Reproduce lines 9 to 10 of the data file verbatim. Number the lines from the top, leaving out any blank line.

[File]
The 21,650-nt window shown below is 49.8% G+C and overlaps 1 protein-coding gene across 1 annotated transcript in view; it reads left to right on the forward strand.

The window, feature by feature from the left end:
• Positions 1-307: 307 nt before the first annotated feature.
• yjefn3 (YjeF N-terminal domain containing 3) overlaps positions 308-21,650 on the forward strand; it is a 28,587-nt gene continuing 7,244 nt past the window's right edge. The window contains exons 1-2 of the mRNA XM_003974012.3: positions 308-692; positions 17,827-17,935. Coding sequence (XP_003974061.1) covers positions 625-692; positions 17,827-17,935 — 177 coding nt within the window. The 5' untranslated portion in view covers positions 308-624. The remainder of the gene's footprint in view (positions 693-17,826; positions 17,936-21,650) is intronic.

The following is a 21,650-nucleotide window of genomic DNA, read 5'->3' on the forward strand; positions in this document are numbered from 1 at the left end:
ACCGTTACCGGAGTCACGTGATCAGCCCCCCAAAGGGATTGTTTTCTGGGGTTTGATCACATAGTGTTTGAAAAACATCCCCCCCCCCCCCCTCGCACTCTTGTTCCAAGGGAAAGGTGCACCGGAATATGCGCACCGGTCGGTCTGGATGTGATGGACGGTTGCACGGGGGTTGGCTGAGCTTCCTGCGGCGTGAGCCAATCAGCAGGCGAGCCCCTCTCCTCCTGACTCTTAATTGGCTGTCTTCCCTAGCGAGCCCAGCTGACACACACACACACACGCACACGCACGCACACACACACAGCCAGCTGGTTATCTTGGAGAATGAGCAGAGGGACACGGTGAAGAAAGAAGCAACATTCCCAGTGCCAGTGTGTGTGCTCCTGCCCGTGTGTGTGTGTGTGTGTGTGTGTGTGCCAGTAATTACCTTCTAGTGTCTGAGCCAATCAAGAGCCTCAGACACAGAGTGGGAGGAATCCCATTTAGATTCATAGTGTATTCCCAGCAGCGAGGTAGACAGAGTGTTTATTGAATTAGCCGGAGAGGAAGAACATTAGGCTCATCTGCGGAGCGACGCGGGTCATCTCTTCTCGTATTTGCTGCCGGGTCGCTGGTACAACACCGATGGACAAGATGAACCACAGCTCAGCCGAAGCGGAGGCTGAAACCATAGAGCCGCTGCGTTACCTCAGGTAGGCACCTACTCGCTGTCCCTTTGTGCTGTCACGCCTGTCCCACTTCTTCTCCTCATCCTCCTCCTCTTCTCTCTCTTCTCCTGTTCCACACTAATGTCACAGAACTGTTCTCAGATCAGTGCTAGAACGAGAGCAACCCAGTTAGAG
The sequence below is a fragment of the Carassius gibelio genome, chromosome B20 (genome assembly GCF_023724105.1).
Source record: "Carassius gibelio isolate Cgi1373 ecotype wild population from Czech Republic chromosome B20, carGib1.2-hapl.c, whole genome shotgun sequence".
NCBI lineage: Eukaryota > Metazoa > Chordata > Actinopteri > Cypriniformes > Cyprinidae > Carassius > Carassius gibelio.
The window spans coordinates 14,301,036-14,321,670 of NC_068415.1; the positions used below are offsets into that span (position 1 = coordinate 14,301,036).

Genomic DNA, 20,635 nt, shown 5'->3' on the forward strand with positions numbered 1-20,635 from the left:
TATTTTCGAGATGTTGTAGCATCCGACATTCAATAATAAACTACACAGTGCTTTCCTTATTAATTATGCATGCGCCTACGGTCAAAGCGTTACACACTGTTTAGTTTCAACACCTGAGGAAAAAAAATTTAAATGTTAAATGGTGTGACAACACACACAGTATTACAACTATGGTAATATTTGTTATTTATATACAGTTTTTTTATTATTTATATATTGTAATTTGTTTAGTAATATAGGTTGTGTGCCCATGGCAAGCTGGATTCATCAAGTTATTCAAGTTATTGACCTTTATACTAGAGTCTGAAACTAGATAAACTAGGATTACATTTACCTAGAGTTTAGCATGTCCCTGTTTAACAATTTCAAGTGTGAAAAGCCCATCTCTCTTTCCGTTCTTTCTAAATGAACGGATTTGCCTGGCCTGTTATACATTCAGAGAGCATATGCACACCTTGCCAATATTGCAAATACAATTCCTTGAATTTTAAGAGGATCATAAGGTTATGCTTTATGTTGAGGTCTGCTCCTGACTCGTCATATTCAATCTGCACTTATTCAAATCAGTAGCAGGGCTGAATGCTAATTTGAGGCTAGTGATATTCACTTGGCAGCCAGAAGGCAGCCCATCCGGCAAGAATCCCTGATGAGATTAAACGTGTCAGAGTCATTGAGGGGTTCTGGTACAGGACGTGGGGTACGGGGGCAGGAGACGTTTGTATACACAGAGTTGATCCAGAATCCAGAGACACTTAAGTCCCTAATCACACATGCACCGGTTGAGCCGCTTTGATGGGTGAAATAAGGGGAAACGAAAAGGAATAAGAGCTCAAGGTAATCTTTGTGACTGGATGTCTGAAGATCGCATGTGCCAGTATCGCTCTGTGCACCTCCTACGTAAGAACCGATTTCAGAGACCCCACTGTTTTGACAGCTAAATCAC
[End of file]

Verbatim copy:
NCBI lineage: Eukaryota > Metazoa > Chordata > Actinopteri > Cypriniformes > Cyprinidae > Carassius > Carassius gibelio.
The window spans coordinates 14,301,036-14,321,670 of NC_068415.1; the positions used below are offsets into that span (position 1 = coordinate 14,301,036).